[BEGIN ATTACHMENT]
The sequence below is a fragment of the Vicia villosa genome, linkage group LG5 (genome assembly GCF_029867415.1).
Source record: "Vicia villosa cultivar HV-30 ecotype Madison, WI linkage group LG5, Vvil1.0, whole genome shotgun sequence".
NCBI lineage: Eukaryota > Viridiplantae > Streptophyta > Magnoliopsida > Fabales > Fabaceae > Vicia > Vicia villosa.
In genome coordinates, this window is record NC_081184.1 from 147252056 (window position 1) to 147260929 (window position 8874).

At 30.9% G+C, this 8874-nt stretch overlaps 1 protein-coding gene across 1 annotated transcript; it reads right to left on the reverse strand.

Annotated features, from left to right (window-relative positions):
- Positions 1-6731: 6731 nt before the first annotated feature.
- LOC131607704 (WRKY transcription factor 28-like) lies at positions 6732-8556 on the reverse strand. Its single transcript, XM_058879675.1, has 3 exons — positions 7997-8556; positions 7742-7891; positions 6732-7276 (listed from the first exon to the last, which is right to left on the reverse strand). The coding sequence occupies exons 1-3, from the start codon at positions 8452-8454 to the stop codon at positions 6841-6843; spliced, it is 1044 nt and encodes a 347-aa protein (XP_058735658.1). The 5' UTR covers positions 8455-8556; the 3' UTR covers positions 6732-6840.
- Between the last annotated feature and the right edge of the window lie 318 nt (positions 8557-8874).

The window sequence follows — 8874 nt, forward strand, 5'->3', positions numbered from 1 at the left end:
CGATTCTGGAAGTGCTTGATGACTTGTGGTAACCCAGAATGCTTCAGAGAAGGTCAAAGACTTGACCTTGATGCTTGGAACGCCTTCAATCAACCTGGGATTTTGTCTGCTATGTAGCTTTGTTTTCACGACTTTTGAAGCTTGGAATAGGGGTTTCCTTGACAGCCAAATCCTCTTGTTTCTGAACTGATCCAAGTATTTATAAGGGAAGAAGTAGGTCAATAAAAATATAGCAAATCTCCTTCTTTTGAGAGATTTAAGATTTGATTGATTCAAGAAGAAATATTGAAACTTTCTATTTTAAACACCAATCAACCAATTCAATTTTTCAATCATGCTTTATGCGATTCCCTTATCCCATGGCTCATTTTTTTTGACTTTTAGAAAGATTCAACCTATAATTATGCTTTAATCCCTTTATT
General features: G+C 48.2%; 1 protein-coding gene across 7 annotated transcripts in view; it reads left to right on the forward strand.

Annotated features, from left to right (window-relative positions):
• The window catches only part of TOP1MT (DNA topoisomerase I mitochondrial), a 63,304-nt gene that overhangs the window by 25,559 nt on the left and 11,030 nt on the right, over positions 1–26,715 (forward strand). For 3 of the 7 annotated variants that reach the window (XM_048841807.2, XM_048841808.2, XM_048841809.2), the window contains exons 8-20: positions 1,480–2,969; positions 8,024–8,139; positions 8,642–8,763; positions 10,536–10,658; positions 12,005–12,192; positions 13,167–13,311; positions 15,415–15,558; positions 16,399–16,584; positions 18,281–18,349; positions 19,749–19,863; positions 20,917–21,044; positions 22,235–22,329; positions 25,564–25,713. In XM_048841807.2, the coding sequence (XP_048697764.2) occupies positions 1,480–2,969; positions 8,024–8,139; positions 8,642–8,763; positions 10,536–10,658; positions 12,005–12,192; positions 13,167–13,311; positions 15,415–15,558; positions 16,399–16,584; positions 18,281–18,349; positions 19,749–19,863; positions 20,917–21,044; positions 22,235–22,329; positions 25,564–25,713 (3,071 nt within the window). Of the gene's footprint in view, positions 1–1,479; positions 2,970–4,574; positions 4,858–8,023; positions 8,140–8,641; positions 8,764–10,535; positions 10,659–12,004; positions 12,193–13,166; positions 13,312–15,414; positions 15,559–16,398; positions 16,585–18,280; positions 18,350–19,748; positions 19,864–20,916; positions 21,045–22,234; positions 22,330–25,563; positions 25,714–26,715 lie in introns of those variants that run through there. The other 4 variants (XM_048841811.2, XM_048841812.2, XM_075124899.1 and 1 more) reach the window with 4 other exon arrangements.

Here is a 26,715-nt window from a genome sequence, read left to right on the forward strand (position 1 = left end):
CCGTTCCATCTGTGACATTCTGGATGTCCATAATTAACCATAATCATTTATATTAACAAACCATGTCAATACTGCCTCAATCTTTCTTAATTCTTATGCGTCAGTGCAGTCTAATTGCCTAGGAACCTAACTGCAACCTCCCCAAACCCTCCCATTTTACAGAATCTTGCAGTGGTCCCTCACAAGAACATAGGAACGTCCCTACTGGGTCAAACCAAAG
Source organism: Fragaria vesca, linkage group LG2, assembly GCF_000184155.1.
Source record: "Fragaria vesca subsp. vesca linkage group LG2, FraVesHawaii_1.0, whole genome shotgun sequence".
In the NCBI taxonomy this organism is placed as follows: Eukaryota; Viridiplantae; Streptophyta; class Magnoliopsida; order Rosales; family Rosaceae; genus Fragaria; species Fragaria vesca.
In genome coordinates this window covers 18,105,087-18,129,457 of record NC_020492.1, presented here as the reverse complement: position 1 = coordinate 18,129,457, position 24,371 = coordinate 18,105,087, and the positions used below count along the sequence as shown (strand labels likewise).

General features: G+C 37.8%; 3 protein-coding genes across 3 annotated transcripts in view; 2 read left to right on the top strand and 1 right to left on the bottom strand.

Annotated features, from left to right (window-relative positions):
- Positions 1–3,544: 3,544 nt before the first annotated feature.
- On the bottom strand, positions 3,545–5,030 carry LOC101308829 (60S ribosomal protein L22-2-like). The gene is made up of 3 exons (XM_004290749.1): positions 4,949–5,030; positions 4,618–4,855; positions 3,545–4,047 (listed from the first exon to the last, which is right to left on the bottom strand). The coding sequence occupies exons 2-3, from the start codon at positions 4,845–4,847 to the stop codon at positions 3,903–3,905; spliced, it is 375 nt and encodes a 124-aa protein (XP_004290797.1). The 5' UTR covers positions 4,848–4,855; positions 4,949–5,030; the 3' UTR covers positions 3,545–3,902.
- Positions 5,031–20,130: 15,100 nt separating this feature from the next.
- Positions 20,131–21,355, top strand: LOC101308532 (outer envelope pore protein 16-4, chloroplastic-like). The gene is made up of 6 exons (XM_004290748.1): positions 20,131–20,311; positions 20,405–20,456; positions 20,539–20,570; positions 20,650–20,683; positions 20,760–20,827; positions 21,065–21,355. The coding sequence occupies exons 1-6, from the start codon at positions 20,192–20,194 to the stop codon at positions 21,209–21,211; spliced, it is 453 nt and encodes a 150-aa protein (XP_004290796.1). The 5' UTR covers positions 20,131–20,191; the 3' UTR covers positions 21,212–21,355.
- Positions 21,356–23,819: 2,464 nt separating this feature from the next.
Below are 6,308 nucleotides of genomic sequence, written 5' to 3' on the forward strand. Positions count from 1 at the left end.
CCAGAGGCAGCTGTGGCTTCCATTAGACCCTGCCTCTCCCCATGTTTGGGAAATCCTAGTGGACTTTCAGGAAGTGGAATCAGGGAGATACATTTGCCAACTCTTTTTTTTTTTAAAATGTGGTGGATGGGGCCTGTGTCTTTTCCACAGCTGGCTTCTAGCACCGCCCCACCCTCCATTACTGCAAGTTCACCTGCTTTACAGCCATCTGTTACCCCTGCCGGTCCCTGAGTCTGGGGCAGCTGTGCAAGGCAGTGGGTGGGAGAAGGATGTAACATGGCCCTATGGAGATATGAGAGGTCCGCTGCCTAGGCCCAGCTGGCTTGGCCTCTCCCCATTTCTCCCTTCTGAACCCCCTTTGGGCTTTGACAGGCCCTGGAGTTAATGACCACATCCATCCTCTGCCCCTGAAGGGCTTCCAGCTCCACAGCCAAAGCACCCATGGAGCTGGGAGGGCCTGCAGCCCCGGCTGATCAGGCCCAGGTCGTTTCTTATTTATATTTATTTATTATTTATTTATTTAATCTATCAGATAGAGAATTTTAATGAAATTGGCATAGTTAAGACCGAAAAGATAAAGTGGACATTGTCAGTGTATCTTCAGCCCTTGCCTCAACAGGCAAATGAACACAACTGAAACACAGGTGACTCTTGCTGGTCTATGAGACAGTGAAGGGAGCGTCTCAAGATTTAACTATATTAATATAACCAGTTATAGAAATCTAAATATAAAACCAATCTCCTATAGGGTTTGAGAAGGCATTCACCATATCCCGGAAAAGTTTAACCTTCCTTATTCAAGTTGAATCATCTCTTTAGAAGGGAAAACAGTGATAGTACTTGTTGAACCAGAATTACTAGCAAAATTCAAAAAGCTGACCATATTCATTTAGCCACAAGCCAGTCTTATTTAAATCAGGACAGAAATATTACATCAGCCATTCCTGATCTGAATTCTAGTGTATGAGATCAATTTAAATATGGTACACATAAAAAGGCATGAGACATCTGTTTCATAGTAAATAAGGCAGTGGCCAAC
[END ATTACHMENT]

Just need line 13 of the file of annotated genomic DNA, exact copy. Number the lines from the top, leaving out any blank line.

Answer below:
Annotated features, from left to right (window-relative positions):